Collected words from talks of Swami Tirtha


(from a lecture of Swami Tirtha, 04.01.2017, morning, Sofia)

(continues from the previous Monday) 

Basically we can say that the first step of the divine mystery of relationships is neutrality. And sometimes neutrality is a positive term, other times it is a quite controversial term. Generally we say that this neutrality is like a passive relationship and this is called shanta-rasa. Shanti as the basic motivation here is like peace, or tranquility. But if we examine the Sanskrit dictionary, for the term ‘shanta’ you will find fourteen different meanings. Like ‘purified’, like ‘shady’ or ‘humble’, or also like ‘tamed’ – very good. Also you will find a meaning like ‘dead’ or ‘totally finished’. But basically what is very important for us – this is ‘pacified’, ‘tranquilized’, ‘satisfied’.

So what does it mean in divine relationships – this tranquil state of mind, this satisfied mood? That even simply by this neutral approach to the Supreme, the thirst of your heart and soul is satisfied. You know that at the end of your journey somebody’s waiting for you. It gives such a nice hope. With this hope it’s so easy to face all the troubles of life – to face piles of trials with smiles.

All right, this is ‘shanta’ as the expression. But who is shanta as a person? Shanta is an ascetic who already has overcome the passions. It might be our goal – to find some peace in that respect; but maybe not now. Yet don’t worry, if we have this goal, then step by step we can achieve that peace – when the mind and the body doesn’t give you trouble too much. Why, because one meaning of shanti is ‘to cease fire’. There is no shooting anymore.

In that respect I think this is very positive for our cultivation if we achieve that shanti, that tranquility, that stability. But nevertheless if we experience neutrality in human relationships – is it acceptable or not? Is it a pleasant feeling or not?

Krishna Priya: No.

Yashoda: If it is a part of a relationship, if you feel comfort in the company of somebody, then it’s good. It’s the satisfaction that was mentioned before.

Pavitra: At least we are not shooting at each other anymore.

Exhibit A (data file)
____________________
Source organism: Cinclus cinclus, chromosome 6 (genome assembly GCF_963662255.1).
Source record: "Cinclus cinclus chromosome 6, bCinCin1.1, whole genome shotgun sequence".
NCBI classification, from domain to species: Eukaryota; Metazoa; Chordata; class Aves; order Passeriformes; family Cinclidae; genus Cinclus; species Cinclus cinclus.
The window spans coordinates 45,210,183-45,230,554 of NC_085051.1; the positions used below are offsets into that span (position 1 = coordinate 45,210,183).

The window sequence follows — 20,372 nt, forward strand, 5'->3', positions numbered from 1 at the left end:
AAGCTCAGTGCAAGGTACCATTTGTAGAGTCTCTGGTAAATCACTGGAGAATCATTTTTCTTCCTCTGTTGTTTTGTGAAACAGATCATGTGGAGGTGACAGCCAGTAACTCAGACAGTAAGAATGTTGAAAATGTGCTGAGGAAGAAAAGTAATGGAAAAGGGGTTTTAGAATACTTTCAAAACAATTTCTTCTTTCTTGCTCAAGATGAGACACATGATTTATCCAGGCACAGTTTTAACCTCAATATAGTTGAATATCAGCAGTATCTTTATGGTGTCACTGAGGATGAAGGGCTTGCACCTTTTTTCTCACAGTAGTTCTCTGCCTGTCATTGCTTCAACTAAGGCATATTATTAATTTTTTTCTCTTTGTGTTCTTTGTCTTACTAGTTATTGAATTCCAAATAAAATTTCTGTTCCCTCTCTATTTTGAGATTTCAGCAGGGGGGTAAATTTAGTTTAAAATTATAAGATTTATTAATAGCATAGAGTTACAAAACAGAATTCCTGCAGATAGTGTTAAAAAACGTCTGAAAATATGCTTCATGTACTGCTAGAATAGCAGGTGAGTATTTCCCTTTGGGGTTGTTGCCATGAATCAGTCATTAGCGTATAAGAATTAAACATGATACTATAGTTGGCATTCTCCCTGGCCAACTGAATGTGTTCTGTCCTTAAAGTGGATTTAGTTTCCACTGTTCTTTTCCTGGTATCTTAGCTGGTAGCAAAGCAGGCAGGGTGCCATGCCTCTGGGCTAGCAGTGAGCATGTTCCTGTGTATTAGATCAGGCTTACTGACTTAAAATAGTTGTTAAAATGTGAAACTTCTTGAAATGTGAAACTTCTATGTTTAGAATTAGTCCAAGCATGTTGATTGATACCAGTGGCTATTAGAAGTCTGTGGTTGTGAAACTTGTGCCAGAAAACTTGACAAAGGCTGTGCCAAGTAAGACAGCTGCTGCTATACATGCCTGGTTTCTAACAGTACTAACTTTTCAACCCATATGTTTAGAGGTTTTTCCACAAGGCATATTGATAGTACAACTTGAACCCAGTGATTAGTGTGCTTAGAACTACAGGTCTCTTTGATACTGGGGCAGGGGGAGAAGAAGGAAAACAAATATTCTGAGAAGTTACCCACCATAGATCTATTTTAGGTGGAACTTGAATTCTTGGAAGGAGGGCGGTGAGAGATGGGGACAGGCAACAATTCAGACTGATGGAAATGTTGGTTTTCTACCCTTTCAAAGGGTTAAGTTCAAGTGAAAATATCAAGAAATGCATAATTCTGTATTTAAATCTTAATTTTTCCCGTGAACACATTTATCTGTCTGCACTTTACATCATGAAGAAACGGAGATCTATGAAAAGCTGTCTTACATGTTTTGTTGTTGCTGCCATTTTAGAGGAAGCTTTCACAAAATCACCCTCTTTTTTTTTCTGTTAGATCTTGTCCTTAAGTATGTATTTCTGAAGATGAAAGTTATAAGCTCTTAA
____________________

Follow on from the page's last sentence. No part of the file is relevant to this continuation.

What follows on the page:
Swami Tirtha: Yes, at least that is a positive side. But…

Krishna Priya: It’s not enough.

Swami Tirtha: Yes, I think so. Because what is the scale of human relationships? Love is one extreme, hate is another extreme and in between there is neutrality. So love – all right, we all agree on that point: that’s a good exchange, a positive exchange. But I have to tell you, to have a good fight – you also need a good partner for that. You cannot fight with anyone on the street, because this is a very intimate relationship. But neutrality is killing! I tell you, this is non-human. If somebody comes and looks through you like air – it’s a killing feeling, it’s devastating. And sometimes Gurudev was using such training to help us get rid of our false conceptions. Taking you like zero. It was not pleasant at the moment, but it was very useful. And this is the difference between the wise and the stupid. A stupid person will always choose what is pleasant. While a wise person will always choose what is useful.

So this neutral feeling is not very welcoming, it’s not a very pleasant feeling. Nevertheless sometimes this in-between feeling is also positive. Let’s see when it is positive.

“Arjuna says: “O Krishna, what are the symptoms of one whose consciousness is thus merged in transcendence? How does he speak and what is his language? How does he sit and how does he walk?” The Supreme personality of Godhead said: “O Partha, when a man gives up all varieties of desire for sense gratification which arise from mental concoction and when his mind, thus purified, finds his satisfaction in the self alone, then he is said to be in pure transcendental consciousness.”[1] That’s a kind of neutrality, right? No fight anymore. On many occasions we find reference that this kind of neutrality, this kind of spiritual peace is a very positive term.

(to be continued) 

[1] Bhagavad Gita 2.54-55

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